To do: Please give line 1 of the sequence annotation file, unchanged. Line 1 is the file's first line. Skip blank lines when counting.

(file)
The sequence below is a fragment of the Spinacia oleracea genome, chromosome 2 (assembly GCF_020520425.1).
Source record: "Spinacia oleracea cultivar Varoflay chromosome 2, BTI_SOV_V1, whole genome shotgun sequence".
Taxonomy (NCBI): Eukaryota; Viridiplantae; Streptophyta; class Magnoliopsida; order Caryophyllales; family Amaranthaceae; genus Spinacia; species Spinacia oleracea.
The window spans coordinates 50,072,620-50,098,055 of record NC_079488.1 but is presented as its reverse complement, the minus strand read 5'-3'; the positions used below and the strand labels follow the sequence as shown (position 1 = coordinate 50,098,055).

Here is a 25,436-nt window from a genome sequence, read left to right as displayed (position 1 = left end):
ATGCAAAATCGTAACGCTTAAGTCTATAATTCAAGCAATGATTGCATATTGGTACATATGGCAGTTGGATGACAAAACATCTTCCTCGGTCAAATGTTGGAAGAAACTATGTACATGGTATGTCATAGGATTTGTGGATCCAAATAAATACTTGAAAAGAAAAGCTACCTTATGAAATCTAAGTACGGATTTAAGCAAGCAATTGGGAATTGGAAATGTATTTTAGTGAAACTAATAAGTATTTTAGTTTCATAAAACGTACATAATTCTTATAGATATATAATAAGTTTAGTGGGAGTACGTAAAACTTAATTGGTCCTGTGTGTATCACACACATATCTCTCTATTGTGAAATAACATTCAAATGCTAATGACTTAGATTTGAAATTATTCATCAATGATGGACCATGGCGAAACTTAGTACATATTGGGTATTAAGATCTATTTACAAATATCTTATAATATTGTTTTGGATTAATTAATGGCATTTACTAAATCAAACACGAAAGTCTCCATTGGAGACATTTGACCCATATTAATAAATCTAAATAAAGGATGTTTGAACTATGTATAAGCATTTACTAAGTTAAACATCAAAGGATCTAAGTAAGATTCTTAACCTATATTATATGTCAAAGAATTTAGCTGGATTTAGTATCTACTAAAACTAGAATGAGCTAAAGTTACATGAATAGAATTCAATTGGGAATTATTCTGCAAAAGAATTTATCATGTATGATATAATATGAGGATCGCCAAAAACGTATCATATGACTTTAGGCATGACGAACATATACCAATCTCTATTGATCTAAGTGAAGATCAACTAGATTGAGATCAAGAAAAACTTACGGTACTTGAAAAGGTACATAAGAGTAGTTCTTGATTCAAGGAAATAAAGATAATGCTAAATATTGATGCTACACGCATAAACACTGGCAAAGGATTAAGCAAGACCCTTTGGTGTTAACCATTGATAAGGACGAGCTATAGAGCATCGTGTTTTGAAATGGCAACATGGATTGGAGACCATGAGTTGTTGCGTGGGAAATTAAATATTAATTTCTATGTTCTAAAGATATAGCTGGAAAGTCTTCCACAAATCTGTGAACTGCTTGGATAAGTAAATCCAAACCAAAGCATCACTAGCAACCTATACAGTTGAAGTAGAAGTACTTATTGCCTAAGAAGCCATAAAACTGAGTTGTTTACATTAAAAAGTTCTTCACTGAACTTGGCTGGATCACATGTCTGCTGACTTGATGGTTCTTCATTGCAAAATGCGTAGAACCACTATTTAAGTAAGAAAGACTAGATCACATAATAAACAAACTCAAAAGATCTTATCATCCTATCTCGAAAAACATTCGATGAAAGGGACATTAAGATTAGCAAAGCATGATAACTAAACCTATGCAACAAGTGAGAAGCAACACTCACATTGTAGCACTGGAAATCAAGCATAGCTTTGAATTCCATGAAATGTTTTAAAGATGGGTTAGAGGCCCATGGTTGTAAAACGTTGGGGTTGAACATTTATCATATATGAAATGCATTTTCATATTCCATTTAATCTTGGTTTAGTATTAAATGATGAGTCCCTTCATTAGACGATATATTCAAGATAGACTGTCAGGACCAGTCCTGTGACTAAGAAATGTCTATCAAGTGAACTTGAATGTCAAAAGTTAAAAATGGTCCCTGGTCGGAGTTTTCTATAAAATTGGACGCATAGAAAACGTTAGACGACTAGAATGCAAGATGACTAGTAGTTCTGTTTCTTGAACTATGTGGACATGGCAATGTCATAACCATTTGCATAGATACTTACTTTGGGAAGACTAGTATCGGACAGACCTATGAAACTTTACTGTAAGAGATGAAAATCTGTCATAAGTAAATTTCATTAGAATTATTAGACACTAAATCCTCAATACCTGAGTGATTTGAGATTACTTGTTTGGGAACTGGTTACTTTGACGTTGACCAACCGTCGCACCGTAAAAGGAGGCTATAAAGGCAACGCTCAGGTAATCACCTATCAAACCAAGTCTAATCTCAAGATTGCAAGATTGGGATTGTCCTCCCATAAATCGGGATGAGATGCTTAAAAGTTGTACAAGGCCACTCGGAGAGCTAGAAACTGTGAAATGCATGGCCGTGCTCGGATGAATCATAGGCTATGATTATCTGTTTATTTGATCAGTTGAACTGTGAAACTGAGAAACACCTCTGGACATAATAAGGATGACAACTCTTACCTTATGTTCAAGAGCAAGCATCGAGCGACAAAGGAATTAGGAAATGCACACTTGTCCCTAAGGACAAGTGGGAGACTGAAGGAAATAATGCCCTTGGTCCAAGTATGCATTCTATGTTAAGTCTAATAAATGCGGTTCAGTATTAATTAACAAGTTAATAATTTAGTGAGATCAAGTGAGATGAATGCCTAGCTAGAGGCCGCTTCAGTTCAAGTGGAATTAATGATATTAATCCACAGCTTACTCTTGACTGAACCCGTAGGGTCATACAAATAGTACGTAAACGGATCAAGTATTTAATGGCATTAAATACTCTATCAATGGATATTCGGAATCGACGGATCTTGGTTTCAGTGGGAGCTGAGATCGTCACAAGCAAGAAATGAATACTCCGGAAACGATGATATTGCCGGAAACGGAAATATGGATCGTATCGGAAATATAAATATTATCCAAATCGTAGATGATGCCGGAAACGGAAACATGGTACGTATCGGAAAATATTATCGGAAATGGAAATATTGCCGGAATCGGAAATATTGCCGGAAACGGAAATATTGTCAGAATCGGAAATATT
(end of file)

The sequence below is a fragment of the Spinacia oleracea genome, chromosome 2 (assembly GCF_020520425.1).